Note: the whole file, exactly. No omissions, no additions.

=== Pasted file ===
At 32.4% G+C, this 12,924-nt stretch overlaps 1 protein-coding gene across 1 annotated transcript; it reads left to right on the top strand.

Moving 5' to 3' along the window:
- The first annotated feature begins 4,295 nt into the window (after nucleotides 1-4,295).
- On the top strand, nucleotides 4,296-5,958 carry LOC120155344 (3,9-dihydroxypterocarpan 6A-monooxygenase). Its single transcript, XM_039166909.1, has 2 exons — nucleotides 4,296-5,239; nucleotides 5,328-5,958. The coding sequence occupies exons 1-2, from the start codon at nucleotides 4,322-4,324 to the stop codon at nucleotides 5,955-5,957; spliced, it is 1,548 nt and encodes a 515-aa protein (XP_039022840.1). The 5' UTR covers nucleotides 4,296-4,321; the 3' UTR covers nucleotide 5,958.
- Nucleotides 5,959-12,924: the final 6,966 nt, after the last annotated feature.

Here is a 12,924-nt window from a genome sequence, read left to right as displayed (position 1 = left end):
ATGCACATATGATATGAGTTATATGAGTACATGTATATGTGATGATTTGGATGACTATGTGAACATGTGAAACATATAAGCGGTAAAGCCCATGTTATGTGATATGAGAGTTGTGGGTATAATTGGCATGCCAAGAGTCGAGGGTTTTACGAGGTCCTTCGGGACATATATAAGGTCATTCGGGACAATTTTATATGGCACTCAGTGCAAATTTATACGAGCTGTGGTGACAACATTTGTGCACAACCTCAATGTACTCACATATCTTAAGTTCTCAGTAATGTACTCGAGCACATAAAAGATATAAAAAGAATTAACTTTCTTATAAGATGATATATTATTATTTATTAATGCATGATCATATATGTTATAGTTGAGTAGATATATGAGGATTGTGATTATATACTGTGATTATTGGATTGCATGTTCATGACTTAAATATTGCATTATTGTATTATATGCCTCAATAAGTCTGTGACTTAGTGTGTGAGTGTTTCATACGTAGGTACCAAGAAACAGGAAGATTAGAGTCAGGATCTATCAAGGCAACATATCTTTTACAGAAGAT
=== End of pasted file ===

At 32.4% G+C, this 12,924-nt stretch overlaps 1 protein-coding gene across 1 annotated transcript; it reads left to right on the top strand.

Moving 5' to 3' along the window:
- The first annotated feature begins 4,295 nt into the window (after nucleotides 1-4,295).
- On the top strand, nucleotides 4,296-5,958 carry LOC120155344 (3,9-dihydroxypterocarpan 6A-monooxygenase). Its single transcript, XM_039166909.1, has 2 exons — nucleotides 4,296-5,239; nucleotides 5,328-5,958. The coding sequence occupies exons 1-2, from the start codon at nucleotides 4,322-4,324 to the stop codon at nucleotides 5,955-5,957; spliced, it is 1,548 nt and encodes a 515-aa protein (XP_039022840.1). The 5' UTR covers nucleotides 4,296-4,321; the 3' UTR covers nucleotide 5,958.
- Nucleotides 5,959-12,924: the final 6,966 nt, after the last annotated feature.

Here is a 12,924-nt window from a genome sequence, read left to right as displayed (position 1 = left end):
ATGCACATATGATATGAGTTATATGAGTACATGTATATGTGATGATTTGGATGACTATGTGAACATGTGAAACATATAAGCGGTAAAGCCCATGTTATGTGATATGAGAGTTGTGGGTATAATTGGCATGCCAAGAGTCGAGGGTTTTACGAGGTCCTTCGGGACATATATAAGGTCATTCGGGACAATTTTATATGGCACTCAGTGCAAATTTATACGAGCTGTGGTGACAACATTTGTGCACAACCTCAATGTACTCACATATCTTAAGTTCTCAGTAATGTACTCGAGCACATAAAAGATATAAAAAGAATTAACTTTCTTATAAGATGATATATTATTATTTATTAATGCATGATCATATATGTTATAGTTGAGTAGATATATGAGGATTGTGATTATATACTGTGATTATTGGATTGCATGTTCATGACTTAAATATTGCATTATTGTATTATATGCCTCAATAAGTCTGTGACTTAGTGTGTGAGTGTTTCATACGTAGGTACCAAGAAACAGGAAGATTAGAGTCAGGATCTATCAAGGCAACATATCTTTTACAGAAGAT